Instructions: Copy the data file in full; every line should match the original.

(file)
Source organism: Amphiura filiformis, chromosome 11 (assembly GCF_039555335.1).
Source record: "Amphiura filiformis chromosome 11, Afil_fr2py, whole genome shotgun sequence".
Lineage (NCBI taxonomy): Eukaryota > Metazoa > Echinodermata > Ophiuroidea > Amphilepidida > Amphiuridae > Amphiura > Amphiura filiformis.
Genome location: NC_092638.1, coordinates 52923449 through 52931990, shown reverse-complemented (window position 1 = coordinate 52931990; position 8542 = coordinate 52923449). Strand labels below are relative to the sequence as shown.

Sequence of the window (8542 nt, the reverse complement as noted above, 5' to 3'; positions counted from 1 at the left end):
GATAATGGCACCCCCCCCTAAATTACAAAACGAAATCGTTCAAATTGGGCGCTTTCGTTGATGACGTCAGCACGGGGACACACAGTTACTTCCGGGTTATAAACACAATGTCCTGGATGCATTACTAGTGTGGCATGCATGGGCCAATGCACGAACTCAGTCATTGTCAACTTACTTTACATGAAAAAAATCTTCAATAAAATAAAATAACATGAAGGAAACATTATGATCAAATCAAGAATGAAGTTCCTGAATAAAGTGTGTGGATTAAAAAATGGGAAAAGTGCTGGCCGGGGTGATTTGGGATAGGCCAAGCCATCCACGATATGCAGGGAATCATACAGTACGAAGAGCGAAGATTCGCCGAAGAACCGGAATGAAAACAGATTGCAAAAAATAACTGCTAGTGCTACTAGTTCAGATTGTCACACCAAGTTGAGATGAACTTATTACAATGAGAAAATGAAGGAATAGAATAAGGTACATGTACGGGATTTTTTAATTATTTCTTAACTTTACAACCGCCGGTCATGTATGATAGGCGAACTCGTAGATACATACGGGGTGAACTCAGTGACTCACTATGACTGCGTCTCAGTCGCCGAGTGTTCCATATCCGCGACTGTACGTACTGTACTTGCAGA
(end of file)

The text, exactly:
Source organism: Amphiura filiformis, chromosome 11 (assembly GCF_039555335.1).
Source record: "Amphiura filiformis chromosome 11, Afil_fr2py, whole genome shotgun sequence".
Lineage (NCBI taxonomy): Eukaryota > Metazoa > Echinodermata > Ophiuroidea > Amphilepidida > Amphiuridae > Amphiura > Amphiura filiformis.
Genome location: NC_092638.1, coordinates 52923449 through 52931990, shown reverse-complemented (window position 1 = coordinate 52931990; position 8542 = coordinate 52923449). Strand labels below are relative to the sequence as shown.

Sequence of the window (8542 nt, the reverse complement as noted above, 5' to 3'; positions counted from 1 at the left end):
GATAATGGCACCCCCCCCTAAATTACAAAACGAAATCGTTCAAATTGGGCGCTTTCGTTGATGACGTCAGCACGGGGACACACAGTTACTTCCGGGTTATAAACACAATGTCCTGGATGCATTACTAGTGTGGCATGCATGGGCCAATGCACGAACTCAGTCATTGTCAACTTACTTTACATGAAAAAAATCTTCAATAAAATAAAATAACATGAAGGAAACATTATGATCAAATCAAGAATGAAGTTCCTGAATAAAGTGTGTGGATTAAAAAATGGGAAAAGTGCTGGCCGGGGTGATTTGGGATAGGCCAAGCCATCCACGATATGCAGGGAATCATACAGTACGAAGAGCGAAGATTCGCCGAAGAACCGGAATGAAAACAGATTGCAAAAAATAACTGCTAGTGCTACTAGTTCAGATTGTCACACCAAGTTGAGATGAACTTATTACAATGAGAAAATGAAGGAATAGAATAAGGTACATGTACGGGATTTTTTAATTATTTCTTAACTTTACAACCGCCGGTCATGTATGATAGGCGAACTCGTAGATACATACGGGGTGAACTCAGTGACTCACTATGACTGCGTCTCAGTCGCCGAGTGTTCCATATCCGCGACTGTACGTACTGTACTTGCAGA